But the most bizarre yet veritable commercial that I have seen is that of another toothpaste brand called Parodontax. It has the screen split into two. In the first, a person spits his brushed foam into the wash basin with a smudged red spot, while on the other the foam is spotless white. The ad ends with the conclusion that the toothpaste can help you overcome bleeding gums or some other organ that has the ability to bleed. Quite innovative, I should say.

In another toothpaste television commercial, a dentist father and his daughter are living in separate houses. But they are bonded together by their choice of toothpaste. Another one teaches you to brush twice a day, floss everyday[1]There’s no proof that dental floss helps in preventing gum diseases and cavities. The medical fraternity, however, refuse to believe so. (Medical benefits of dental floss unproven – Jeff Donn, The Associated Press, 2 August 2016), clean your tongue everyday and soft-sells its latest toothpaste sub-brand. Or consider the one which asks you to brush with high speed without thinking about the cleanliness. The ads are just beyond realism and borderline funny-slash-ridiculous these days.

The point I’m trying to make is how different brands have different types of toothpastes but no clarity on which one’s the best or most effective. For the sake of an argument, do you think Ajay the toothpaste brand can tell us which one is the best toothpaste out of the lot? If it can, what does it have to say about other toothpaste sub-brands that it manufactures?

I understand the types which are meant for sensitive teeth, but what about for someone who has normal teeth and gums? For instance, Colgate has five different types of toothpastes. According to their television advertisements, some of these will help you open your mouth wide to a stranger and make that stranger fall in love with you; some will help you brighten your teeth so that you can throw away all the light bulbs in your house (to borrow from a similar legendary ad by Happydent; some will have particles that do flossing, rinsing, and blanching and thereby turning your teeth into the whitest of white; some will have robots installed inside your mouth so you don’t smell like an open dustbin and trouble your boss and his hot assistant with halitosis. All these types, endorsed by actors, some of whom can’t get movie deals, have always baffled me. None of them give me an answer to the simple question: which toothpaste should I buy when I’m doing my monthly shopping at DMart? Should I stick with the one that I have been using since I was a child (the basic Germi Check+ one with pinkish white tone by Pepsodent)? What are these ads telling me? If they are not able to convince a regular toothpaste user like me who has recently started to brush twice a day to try out their new toothpaste sub-brands what is the point?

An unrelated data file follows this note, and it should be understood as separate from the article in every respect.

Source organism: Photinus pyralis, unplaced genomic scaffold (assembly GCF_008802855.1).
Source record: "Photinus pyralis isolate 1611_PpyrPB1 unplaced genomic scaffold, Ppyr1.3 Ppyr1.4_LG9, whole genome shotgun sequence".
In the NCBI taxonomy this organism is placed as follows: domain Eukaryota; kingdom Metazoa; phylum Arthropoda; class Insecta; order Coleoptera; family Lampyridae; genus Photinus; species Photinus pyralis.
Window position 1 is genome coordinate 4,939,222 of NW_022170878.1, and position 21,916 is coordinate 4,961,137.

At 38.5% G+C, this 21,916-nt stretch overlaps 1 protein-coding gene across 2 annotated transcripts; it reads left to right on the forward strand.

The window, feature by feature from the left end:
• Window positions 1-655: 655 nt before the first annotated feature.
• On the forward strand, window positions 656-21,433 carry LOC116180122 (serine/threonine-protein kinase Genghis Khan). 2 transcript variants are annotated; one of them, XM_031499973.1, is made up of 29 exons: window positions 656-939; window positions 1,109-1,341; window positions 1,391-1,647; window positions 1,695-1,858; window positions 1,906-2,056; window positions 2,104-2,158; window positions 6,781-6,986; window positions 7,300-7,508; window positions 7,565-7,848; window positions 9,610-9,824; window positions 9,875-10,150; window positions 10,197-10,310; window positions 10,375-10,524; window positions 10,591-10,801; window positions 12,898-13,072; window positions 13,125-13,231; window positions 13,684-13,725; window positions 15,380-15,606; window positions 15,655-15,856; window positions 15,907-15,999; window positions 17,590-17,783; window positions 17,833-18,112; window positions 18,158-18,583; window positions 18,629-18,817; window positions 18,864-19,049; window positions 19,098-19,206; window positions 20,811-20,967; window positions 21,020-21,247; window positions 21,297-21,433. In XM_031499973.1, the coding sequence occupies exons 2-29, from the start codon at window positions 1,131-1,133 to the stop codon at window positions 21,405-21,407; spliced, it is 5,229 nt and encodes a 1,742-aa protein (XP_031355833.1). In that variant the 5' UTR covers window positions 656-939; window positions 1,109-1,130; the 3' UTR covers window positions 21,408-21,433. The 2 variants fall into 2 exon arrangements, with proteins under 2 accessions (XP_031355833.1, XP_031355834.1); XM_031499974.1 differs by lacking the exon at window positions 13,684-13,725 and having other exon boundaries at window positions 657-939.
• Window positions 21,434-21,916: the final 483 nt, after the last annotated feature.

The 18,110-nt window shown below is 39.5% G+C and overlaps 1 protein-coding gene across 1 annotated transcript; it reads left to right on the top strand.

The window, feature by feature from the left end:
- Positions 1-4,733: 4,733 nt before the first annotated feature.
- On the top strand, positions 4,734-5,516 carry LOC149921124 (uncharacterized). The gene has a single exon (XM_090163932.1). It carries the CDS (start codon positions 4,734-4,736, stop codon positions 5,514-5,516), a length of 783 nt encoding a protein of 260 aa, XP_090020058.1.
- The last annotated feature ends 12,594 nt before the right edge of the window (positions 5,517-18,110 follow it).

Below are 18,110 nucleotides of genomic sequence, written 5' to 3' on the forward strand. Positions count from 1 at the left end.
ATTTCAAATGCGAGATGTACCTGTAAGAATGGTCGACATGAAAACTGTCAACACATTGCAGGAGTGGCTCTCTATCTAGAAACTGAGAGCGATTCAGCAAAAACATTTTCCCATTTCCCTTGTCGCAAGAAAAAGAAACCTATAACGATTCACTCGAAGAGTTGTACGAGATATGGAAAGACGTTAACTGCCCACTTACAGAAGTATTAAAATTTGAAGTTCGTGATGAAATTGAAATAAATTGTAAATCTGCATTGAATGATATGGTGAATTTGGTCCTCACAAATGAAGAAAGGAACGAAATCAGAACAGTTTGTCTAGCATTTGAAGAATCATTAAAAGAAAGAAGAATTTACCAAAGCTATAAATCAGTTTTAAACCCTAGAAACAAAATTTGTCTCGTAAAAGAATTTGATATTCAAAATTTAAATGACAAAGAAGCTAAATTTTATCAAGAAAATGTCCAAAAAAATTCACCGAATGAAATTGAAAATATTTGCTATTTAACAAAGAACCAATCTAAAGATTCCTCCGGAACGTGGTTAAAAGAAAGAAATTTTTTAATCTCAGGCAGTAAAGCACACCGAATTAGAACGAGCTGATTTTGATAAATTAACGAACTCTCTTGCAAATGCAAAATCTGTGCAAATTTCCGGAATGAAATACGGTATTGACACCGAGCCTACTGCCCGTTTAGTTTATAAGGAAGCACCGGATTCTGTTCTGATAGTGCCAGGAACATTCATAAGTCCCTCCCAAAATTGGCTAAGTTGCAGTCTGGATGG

pepsodent basic toothpaste
The Pepsodent toothpaste I have been using for ages now

How Am I Supposed to React?

Let’s take the help of imagination to understand how these toothpaste ads should ideally be perceived by the aam junta.

Pankaj was using Colgate Max Fresh till the time a lady and her entourage of cameramen barged into the bathroom of his rented Mumbai apartment with a mic while he was brushing. After going through the ingredients listed on the backside of his toothpaste pack, he surrendered to them for not having salt in his toothpaste. He even blamed his mother in vain for not having done the shopping right because she evidently had brought the same old toothpaste they had been using since last December. Instead she spiraled into a reverie thinking how on earth did the lady and her team get in.